Like chalk and cheese, boys and girls are different in so many ways and bedwetting is no different. Nocturnal bedwetting affects twice as many boys as girls. Experts are not exactly sure why but there have been medical studies done which suggest that girls tend to develop bladder control before boys. Dr. Michael Ritchey, a Pediatric urologist, agrees and says this could be attributed to the fact that the pressure to urinate is higher in boys, affecting their ability to hold urine. In most cases bedwetting is caused by a slower than normal development of the child’s bladder control.
Prior to age 13, boys wet the bed twice as often as girls. By the time adolescence comes around, these numbers equal out. This may be due to the fact that boys’ bodies develop at a slower rate (during the early years the muscles of the bladder for a 5 year old girl are likely to be stronger than the equivalent 5 year old boy). However, no one single reason has been identified for the prevalence of enuresis among boys in comparison to girls. Interestingly, girls are more likely than boys to have other bladder problems.
The idea that male equals macho and that boys are supposed to be strong may lead parents to believe that bedwetting is somehow more abnormal or shameful for their son than their daughter. In reality, boys are more likely to wet the bed than girls (some studies report that male incidents of bedwetting are twice as likely than female incidents), and they require just as much care and support as their female peers. Sometimes young boys will try to appear “strong” in the face of bedwetting and will appear to want no assistance from their parents, this attitude is quite natural but as a arent, it’s important we let them know that it’s ok to ask for help. Another big difference between boys and girls when it comes to bedwetting are the different rituals they have before bedtime. Girls tend to have a fairly standard routine which they rarely differ from while boys bedtime rituals are often more random and haphazard (much like boys themselves at that age). Studies have shown that children who have a more stable bedtime ritual are less likely to experience bedwetting. As a result of this you should try to keep your young son’s bedtime ritual as consistent as possible.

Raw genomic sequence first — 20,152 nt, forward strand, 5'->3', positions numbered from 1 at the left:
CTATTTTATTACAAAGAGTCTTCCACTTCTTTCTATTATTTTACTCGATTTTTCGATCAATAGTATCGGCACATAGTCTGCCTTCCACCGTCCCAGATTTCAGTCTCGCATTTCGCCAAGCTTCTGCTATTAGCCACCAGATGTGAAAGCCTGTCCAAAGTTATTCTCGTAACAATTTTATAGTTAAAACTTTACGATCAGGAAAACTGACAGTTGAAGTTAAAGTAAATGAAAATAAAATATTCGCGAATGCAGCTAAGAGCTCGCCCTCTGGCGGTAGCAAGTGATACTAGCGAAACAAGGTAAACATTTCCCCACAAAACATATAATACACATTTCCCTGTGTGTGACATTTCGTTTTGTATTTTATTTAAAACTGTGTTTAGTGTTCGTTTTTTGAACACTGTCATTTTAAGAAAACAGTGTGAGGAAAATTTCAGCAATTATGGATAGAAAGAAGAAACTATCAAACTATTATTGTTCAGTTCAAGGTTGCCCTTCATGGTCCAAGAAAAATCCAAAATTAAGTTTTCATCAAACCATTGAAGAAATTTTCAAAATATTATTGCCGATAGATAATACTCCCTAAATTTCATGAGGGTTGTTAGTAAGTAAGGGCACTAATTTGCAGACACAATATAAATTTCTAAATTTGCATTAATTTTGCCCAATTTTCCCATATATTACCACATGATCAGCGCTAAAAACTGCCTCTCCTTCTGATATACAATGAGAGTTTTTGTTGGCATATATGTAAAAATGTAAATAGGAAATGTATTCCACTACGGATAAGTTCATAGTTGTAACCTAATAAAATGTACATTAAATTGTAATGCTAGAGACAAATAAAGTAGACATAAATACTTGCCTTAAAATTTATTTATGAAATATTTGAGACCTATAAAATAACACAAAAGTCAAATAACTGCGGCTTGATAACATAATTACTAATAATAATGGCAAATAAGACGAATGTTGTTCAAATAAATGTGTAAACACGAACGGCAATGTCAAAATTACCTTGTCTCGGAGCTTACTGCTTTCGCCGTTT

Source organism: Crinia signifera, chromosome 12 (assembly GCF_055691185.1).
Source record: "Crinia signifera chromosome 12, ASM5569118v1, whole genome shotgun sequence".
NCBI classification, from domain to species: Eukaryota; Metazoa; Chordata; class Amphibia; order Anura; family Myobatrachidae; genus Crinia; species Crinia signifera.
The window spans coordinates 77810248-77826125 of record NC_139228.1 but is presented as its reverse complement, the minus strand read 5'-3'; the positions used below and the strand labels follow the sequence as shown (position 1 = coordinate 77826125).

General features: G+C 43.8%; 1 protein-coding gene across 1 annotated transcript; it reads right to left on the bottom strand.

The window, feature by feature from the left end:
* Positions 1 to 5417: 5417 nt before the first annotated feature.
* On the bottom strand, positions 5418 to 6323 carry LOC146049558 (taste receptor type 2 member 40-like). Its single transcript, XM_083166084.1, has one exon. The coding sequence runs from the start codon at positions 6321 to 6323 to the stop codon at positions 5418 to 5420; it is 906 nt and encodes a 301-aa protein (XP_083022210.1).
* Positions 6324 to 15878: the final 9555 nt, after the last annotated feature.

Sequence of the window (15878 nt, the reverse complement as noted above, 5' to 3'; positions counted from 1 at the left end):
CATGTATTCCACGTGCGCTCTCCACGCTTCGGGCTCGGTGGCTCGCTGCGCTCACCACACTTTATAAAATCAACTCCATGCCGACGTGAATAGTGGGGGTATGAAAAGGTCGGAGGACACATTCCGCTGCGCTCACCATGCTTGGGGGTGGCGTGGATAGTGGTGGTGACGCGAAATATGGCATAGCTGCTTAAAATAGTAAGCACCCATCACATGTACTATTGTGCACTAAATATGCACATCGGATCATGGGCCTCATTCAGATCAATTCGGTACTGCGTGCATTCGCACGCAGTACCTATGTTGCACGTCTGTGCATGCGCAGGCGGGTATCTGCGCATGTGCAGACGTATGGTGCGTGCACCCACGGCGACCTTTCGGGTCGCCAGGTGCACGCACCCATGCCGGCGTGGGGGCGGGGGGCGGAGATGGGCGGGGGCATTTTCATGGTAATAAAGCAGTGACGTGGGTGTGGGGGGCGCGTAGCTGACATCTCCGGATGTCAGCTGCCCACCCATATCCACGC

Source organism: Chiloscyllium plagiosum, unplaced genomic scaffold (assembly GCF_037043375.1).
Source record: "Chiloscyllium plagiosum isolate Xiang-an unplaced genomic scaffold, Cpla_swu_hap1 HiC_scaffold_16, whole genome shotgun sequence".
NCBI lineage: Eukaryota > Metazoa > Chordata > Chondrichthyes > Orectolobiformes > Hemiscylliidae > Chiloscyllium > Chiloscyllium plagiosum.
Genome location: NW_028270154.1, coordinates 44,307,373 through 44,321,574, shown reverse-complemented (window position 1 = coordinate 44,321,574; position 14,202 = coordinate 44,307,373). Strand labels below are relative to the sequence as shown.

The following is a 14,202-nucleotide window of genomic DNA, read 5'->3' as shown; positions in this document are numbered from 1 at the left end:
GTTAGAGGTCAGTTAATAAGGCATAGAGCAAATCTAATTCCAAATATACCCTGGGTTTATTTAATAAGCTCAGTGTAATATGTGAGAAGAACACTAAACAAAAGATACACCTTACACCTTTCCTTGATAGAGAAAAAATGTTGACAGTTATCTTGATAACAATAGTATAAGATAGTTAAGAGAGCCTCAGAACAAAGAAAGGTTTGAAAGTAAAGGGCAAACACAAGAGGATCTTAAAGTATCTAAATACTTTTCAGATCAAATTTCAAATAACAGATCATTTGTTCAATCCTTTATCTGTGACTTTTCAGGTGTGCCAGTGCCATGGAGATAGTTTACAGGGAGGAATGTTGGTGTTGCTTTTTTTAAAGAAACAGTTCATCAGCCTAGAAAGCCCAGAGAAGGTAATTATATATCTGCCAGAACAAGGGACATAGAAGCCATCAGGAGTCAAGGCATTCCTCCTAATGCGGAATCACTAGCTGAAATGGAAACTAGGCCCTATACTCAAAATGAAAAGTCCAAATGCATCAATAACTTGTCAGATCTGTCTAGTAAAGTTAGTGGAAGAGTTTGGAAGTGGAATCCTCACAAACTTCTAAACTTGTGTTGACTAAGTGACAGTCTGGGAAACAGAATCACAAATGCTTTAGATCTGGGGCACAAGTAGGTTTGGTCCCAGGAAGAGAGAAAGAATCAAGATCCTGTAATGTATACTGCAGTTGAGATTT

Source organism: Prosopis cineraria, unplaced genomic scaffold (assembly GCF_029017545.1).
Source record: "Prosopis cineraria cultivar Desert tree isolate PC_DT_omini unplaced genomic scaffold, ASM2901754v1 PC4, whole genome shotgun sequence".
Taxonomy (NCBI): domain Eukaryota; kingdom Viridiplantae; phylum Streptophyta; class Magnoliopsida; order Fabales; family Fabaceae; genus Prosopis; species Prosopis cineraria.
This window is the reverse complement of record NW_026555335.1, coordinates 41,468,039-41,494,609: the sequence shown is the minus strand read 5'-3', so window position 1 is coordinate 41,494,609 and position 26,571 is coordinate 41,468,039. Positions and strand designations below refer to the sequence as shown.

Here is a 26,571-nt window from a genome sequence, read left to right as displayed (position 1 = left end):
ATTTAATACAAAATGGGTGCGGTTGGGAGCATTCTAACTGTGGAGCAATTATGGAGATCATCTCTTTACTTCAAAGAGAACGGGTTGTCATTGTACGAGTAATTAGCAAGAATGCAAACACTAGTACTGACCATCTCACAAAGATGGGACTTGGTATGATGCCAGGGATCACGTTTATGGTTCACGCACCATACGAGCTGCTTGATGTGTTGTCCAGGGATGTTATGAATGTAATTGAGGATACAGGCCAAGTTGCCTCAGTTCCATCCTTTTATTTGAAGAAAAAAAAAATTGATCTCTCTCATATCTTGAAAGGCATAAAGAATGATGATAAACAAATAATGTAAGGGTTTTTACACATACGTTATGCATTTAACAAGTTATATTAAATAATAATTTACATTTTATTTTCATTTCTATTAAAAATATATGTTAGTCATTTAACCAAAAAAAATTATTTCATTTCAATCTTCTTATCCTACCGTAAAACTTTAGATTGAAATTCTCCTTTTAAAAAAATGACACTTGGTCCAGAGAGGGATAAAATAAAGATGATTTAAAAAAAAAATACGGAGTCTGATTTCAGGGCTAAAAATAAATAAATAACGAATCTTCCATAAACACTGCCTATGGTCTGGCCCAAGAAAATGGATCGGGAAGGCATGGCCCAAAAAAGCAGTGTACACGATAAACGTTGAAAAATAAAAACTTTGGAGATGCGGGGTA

Parents know that girls and boys are different in lots of ways. What many parents don’t realize is that bedwetting can be more emotionally upsetting for a girl at a younger age than it is for a boy. Dr. F. C. Verhulst, a noted psychiatrist and researcher, made the case some years ago to change the diagnostic criteria of bedwetting treatment to age 5 for girls and age 8 for boys because he thought the epidemiology (the branch of medicine that deals with the study of the causes, distribution, and control of disease in populations) was so different between the two sexes.
In other words, more uncommon for your daughter to wet the bed at age 5 than it is for your son. Girls, especially older girls, are also more likely to try to fix the problem themselves as the emotional sensitivity can lead to embarrassment even from you as the parent. If you find your daughter has been wetting the bed but didn’t want to get help from you, it might be an idea to leave some towels and a spare set of pajamas somewhere within reach for future cases while letting her know that you are here to help if she needs you.
One reason bedwetting can become a more serious problem for girls, is that they often start having sleepovers at quite a young age. Girls tend to enjoy social time with friends more than boys and if your daughter knows she has a problem with bedwetting she might avoid sleepovers because she is worried about embarrassing herself. One solution for this scenario is for you, as the parent, to get involved and have a chat with the parents of the child having the sleepover, letting them know that there may just be a bedwetting incident. If this is done subtly, the possibility of embarrassment in front f her peers may just be avoided. There are 10 bedwetting facts that parents should know to help them understand the situation that they are dealing with.